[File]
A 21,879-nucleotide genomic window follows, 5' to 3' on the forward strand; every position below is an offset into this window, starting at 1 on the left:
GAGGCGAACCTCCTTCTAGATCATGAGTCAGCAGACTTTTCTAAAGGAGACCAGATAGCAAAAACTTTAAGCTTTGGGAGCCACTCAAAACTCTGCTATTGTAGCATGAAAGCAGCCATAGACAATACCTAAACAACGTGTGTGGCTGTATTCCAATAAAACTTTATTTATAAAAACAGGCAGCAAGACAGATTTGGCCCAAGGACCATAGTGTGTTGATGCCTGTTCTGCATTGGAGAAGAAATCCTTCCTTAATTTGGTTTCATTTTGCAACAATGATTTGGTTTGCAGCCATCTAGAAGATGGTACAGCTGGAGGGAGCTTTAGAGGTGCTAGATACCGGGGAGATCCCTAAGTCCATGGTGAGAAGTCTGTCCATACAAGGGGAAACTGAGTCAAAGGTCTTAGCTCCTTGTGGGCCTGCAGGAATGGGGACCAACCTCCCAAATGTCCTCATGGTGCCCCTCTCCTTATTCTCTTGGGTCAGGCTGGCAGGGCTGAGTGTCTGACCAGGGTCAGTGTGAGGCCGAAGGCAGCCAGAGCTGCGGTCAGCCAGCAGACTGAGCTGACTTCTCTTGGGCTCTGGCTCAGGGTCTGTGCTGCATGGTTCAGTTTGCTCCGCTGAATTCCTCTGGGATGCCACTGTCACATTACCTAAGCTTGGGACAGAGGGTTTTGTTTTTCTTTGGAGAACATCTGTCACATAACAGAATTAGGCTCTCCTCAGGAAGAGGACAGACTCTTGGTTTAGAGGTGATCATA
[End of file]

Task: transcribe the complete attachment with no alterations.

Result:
A 21,879-nucleotide genomic window follows, 5' to 3' on the forward strand; every position below is an offset into this window, starting at 1 on the left:
GAGGCGAACCTCCTTCTAGATCATGAGTCAGCAGACTTTTCTAAAGGAGACCAGATAGCAAAAACTTTAAGCTTTGGGAGCCACTCAAAACTCTGCTATTGTAGCATGAAAGCAGCCATAGACAATACCTAAACAACGTGTGTGGCTGTATTCCAATAAAACTTTATTTATAAAAACAGGCAGCAAGACAGATTTGGCCCAAGGACCATAGTGTGTTGATGCCTGTTCTGCATTGGAGAAGAAATCCTTCCTTAATTTGGTTTCATTTTGCAACAATGATTTGGTTTGCAGCCATCTAGAAGATGGTACAGCTGGAGGGAGCTTTAGAGGTGCTAGATACCGGGGAGATCCCTAAGTCCATGGTGAGAAGTCTGTCCATACAAGGGGAAACTGAGTCAAAGGTCTTAGCTCCTTGTGGGCCTGCAGGAATGGGGACCAACCTCCCAAATGTCCTCATGGTGCCCCTCTCCTTATTCTCTTGGGTCAGGCTGGCAGGGCTGAGTGTCTGACCAGGGTCAGTGTGAGGCCGAAGGCAGCCAGAGCTGCGGTCAGCCAGCAGACTGAGCTGACTTCTCTTGGGCTCTGGCTCAGGGTCTGTGCTGCATGGTTCAGTTTGCTCCGCTGAATTCCTCTGGGATGCCACTGTCACATTACCTAAGCTTGGGACAGAGGGTTTTGTTTTTCTTTGGAGAACATCTGTCACATAACAGAATTAGGCTCTCCTCAGGAAGAGGACAGACTCTTGGTTTAGAGGTGATCATA